Thursday, August 05, 2004

BBC-Al-Qaeda 'planned Heathrow raid'

Intelligence officials are probing reports claiming that a man arrested in Pakistan was helping to plan an attack on Heathrow airport by al-Qaeda.
Naeem Noor Khan is accused of being al-Qaeda's "dispatch boy" who passed coded messages between agents, including details of US terror targets.

The Times newspaper reports that Khan had detailed maps of the airport.

But a BBC correspondent in Pakistan says investigators have not confirmed the existence of a Heathrow plot.

The Times claims that Mr Khan visited Britain at least six times in recent years.

He had been in contact with senior al-Qaeda figures over the Heathrow plot, the paper alleges.

And an anonymous source has told the AFP news agency that information from the arrest has provided a "deep insight" into the workings of al-Qaeda.

If there had been a specific, credible threat then we would let the public know
Home Office spokeswoman

The source told AFP: "[Khan] was involved in planning for attacks at Heathrow airport London some time ago and was wanted by the US Government."
The source was unable to say exactly when the Heathrow attack was planned, but claimed that information from Khan's computers had been passed on to both US and UK officials.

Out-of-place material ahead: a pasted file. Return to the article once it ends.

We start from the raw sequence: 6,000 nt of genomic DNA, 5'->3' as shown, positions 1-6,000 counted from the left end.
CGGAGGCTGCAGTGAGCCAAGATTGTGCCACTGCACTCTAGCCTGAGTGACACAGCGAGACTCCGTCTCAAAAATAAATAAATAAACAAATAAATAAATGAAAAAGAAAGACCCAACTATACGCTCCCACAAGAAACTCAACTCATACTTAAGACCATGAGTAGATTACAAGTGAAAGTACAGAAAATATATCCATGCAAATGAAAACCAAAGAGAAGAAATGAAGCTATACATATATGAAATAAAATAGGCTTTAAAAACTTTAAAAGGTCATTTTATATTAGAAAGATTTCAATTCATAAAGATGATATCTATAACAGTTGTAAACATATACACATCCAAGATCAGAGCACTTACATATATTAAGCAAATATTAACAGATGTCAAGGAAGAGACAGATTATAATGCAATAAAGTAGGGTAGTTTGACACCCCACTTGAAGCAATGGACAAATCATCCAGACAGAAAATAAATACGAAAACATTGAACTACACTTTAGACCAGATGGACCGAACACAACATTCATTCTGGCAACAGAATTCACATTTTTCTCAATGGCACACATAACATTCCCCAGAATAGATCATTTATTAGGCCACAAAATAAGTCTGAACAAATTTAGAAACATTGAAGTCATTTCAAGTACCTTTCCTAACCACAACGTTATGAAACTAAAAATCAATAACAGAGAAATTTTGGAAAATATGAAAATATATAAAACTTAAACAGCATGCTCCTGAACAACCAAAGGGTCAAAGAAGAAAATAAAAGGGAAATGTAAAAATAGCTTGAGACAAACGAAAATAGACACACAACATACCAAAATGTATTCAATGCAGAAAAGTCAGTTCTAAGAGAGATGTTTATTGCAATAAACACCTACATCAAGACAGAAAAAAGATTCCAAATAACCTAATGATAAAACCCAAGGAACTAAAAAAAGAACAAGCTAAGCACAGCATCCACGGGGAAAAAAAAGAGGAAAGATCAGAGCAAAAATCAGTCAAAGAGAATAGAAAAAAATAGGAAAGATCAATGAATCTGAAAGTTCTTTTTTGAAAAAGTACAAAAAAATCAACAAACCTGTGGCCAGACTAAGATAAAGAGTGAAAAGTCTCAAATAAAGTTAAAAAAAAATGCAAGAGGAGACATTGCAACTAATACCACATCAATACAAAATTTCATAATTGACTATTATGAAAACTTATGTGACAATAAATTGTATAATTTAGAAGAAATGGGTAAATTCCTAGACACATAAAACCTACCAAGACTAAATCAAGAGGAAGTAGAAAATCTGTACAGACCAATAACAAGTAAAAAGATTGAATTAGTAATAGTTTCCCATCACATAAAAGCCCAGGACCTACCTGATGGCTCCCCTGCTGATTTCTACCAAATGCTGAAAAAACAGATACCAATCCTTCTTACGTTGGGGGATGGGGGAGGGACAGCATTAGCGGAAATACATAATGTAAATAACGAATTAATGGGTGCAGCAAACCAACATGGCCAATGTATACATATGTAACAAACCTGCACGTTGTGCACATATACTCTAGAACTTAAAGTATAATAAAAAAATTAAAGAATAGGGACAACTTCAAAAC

Communications expert

The BBC's correspondent in Pakistan, Zaffar Abbas, told the BBC Radio 4 Today programme that nobody was going on the record connecting Khan to a Heathrow plot.

He said: "Even in the background briefings they have not suggested any plan about Heathrow."

He added that the Pakistani investigators had not revealed details of what they had found on Khan's computers.

He said: "All they have been saying is 'yes he was the communications expert working for al-Qaeda'.

"But the impression that was initially given by the investigators was that he was acting more as a post office or dispatch boy, getting information from one source, turning it into coded messages and passing it on to other sources."

The Home Office said it would not comment on specific intelligence but confirmed that there had not been a specific threat.

A spokeswoman said: "If there had been a specific, credible threat then we would let the public know."

Khan's capture is one of at least 18 arrests of suspected al-Qaeda operatives in Pakistan since 12 July.

Information stored on Khan's CDs and computers is believed to have led to a raised terror alert in the US.

Story from BBC NEWS:

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